Efficient, Low-Cost Catalyst To Produce Hydrogen

A nanostructured composite material developed at UC Santa Cruz has shown impressive performance as a catalyst for the electrochemical splitting of water to produce hydrogen. An efficient, low-cost catalyst is essential for realizing the promise of hydrogen as a clean, environmentally friendly fuel.

Researchers led by Shaowei Chen, professor of chemistry and biochemistry at UC Santa Cruz, have been investigating the use of carbon-based nanostructured materials as catalysts for the reaction that generates hydrogen from water. In one recent study, they obtained good results by incorporating ruthenium ions into a sheet-like nanostructure composed of carbon nitride. Performance was further improved by combining the ruthenium-doped carbon nitride with graphene, a sheet-like form of carbon, to form a layered composite.

The bonding chemistry of ruthenium with nitrogen in these nanostructured materials plays a key role in the high catalytic performance,” Chen said. “We also showed that the stability of the catalyst is very good.”

Currently, the most efficient catalysts for the electrochemical reaction that generates hydrogen from water are based on platinum, which is scarce and expensive. Carbon-based materials have shown promise, but their performance has not come close to that of platinum-based catalysts.

In the new composite material developed by Chen’s lab, the ruthenium ions embedded in the carbon nitride nanosheets change the distribution of electrons in the matrix, creating more active sites for the binding of protons to generate hydrogen. Adding graphene to the structure further enhances the redistribution of electrons.

The new findings were published in ChemSusChem.

Source: https://news.ucsc.edu/

Sun + Wastewater Produce Hydrogen Fuel

A research team led by Yat Li, associate professor of chemistry at the University of California, Santa Cruz, developed an hybrid solar-microbial device that combines a microbial fuel cell (MFC) and a type of solar cell called a photoelectrochemical cell (PEC). In the MFC component, bacteria degrade organic matter in the wastewater, generating electricity in the process. The biologically generated electricity is delivered to the PEC component to assist the solar-powered splitting of water (electrolysis) that generates hydrogen and oxygen.
Qian said the researchers are optimistic about the commercial potential for their invention. Currently they are planning to scale up the small laboratory device to make a larger 40-liter prototype continuously fed with municipal wastewater. If results from the 40-liter prototype are promising, they will test the device on site at the wastewater treatment plant. Li’s group collaborated with researchers at Lawrence Livermore National Laboratory (LLNL) who have been studying electrogenic bacteria and working to enhance MFC performance.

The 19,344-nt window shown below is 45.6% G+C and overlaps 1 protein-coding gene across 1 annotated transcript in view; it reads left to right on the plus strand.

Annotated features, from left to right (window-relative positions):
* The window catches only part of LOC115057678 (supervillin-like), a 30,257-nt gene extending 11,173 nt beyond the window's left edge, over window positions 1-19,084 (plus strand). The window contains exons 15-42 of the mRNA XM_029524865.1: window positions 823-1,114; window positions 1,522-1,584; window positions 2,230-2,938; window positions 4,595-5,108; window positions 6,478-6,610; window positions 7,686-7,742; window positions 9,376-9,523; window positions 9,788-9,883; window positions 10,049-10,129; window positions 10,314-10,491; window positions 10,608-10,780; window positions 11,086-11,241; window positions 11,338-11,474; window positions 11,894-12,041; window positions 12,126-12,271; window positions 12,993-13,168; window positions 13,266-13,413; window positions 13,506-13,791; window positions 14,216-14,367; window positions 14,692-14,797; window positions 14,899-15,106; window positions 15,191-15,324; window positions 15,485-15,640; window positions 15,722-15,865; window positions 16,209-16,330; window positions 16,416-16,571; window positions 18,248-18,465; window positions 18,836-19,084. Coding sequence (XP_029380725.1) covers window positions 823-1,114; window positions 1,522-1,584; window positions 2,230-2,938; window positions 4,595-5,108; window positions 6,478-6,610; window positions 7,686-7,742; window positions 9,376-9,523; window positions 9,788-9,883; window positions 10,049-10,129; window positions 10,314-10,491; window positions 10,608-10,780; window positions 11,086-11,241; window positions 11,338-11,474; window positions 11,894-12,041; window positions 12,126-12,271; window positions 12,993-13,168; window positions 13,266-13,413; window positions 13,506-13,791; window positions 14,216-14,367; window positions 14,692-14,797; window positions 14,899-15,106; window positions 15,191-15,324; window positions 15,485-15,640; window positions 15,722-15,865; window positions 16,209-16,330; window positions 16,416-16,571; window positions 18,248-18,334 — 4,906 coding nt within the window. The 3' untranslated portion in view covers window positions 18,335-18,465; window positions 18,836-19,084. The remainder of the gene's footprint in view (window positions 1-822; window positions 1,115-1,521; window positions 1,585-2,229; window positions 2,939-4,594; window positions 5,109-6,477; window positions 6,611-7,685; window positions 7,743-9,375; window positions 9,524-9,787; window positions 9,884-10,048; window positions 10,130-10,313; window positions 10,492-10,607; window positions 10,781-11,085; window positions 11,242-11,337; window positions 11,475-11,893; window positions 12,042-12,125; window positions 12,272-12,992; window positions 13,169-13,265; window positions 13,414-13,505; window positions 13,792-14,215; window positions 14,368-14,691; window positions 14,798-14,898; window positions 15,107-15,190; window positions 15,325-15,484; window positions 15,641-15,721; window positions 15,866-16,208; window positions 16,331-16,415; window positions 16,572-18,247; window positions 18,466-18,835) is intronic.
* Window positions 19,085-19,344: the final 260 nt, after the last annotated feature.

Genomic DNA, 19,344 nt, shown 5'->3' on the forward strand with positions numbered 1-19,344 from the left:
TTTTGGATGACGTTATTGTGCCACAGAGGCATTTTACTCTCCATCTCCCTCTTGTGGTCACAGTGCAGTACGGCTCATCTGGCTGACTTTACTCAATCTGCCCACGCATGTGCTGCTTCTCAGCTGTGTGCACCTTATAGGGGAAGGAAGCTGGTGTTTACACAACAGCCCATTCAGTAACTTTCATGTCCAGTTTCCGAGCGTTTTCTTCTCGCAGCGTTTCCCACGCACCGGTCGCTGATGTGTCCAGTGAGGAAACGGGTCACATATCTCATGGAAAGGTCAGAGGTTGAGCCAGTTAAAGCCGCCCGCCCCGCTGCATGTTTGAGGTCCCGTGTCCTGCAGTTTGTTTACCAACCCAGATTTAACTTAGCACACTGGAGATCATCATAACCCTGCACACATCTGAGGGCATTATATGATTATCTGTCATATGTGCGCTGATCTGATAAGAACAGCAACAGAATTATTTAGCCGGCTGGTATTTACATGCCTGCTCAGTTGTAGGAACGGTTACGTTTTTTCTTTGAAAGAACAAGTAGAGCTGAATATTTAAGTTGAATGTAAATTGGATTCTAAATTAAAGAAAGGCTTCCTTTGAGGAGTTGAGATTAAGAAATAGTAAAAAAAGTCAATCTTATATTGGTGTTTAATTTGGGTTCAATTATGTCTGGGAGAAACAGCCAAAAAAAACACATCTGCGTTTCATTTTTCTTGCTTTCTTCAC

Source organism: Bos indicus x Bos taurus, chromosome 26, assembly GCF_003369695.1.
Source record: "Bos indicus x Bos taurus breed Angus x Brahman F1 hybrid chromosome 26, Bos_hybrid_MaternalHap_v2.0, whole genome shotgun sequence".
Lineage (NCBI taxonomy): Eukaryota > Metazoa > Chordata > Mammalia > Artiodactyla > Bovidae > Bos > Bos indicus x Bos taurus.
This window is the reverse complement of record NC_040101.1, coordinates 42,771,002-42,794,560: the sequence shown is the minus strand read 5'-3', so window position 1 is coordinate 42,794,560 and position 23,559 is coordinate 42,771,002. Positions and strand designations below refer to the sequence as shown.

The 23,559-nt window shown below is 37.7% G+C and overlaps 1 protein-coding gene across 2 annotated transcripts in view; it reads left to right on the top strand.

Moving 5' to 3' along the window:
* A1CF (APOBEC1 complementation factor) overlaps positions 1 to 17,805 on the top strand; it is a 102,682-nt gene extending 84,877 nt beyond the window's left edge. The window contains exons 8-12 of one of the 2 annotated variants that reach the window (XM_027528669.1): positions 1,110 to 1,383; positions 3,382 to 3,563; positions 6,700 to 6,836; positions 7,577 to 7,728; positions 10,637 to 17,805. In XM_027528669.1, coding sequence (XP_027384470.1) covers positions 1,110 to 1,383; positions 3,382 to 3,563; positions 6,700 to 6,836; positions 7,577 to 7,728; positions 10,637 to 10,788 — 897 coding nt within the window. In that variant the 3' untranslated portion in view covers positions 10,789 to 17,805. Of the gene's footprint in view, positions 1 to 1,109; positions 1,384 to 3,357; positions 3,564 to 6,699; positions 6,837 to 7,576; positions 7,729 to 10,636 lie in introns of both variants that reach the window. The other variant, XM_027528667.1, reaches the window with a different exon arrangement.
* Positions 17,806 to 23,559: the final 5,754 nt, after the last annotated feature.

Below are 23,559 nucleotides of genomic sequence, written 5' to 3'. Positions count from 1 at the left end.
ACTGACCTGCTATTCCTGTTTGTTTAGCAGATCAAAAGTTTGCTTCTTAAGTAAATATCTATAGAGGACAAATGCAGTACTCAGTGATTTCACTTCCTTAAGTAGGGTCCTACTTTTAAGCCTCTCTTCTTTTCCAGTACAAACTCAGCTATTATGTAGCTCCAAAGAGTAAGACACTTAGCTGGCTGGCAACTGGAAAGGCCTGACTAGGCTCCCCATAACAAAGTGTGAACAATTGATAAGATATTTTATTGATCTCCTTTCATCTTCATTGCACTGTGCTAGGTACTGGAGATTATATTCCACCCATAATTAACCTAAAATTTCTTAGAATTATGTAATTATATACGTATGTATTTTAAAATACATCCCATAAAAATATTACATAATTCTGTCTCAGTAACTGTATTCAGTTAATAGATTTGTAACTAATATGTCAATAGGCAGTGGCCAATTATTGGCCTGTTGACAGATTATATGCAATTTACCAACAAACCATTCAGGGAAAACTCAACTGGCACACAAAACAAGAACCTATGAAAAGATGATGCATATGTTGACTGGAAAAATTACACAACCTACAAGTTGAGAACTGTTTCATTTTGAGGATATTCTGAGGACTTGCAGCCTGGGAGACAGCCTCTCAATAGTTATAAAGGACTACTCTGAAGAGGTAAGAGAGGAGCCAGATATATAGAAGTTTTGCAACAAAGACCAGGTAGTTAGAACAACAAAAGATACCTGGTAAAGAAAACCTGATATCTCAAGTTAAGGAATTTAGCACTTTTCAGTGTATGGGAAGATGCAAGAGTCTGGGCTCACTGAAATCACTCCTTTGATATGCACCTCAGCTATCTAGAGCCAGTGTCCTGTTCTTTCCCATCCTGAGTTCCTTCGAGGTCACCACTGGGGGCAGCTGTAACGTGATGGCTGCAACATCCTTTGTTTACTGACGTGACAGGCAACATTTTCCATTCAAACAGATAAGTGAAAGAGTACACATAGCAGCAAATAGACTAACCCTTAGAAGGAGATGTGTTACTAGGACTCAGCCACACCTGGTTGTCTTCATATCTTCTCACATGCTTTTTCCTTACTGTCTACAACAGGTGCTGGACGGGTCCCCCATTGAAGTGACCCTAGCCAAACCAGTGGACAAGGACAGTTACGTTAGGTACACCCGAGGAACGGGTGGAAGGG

hydrogen-electric car
When fed with wastewater and illuminated in a solar simulator, the PEC-MFC device showed continuous production of hydrogen gas at an average rate of 0.05 cubic meters per day, according to LLNL researcher and coauthor Fang Qian.
The MFC will be integrated with the existing pipelines of the plant for continuous wastewater feeding, and the PEC will be set up outdoors to receive natural solar illumination,” Qian said. “Fortunately, the Golden State is blessed with abundant sunlight that can be used for the field test,” Li added.
The findiings are reported in a paper published in the American Chemical Society journal ACS Nano.
Source: http://news.ucsc.edu/

Fast Virus Test At The Medical Office

Two independent teams (University of Caliofornia Los AngelesUCLA– and University of California Santa Cruz UCSC-) have developed new optics-based methods for determining the exact viral load of a sample by counting individual virus particles. These new methods are faster and cheaper than standard tests and they offer the potential to conduct the measurements in a medical office or hospital instead of a laboratory. The teams will present their latest results at the Conference on Lasers and Electro-Optics (CLEO: 2013), to be held June 9-14, in San Jose, Calif.

optofluidic chip
Photograph of 1cm x 1cm optofluidic chip for direct detection of viral nucleic acids

Because viruses are very small–less than 100 billionths of a meter–compared to the wavelength of light, conventional light microscopy has difficulty producing an image due to weak scattering of sub-wavelength particles,” says Aydogan Ozcan of UCLA. When lighted, the team’s new nanolens-nanoparticle assembly projects a hologram that can be recorded using a CMOS imager chip (a type of semiconductor-based light detector) and digitally reconstructed to form an optical image of the particle. “The resulting image improves the field-of-view of a conventional optical microscope by two orders of magnitude,” says Ozcan.
Source: http://www.osa.org/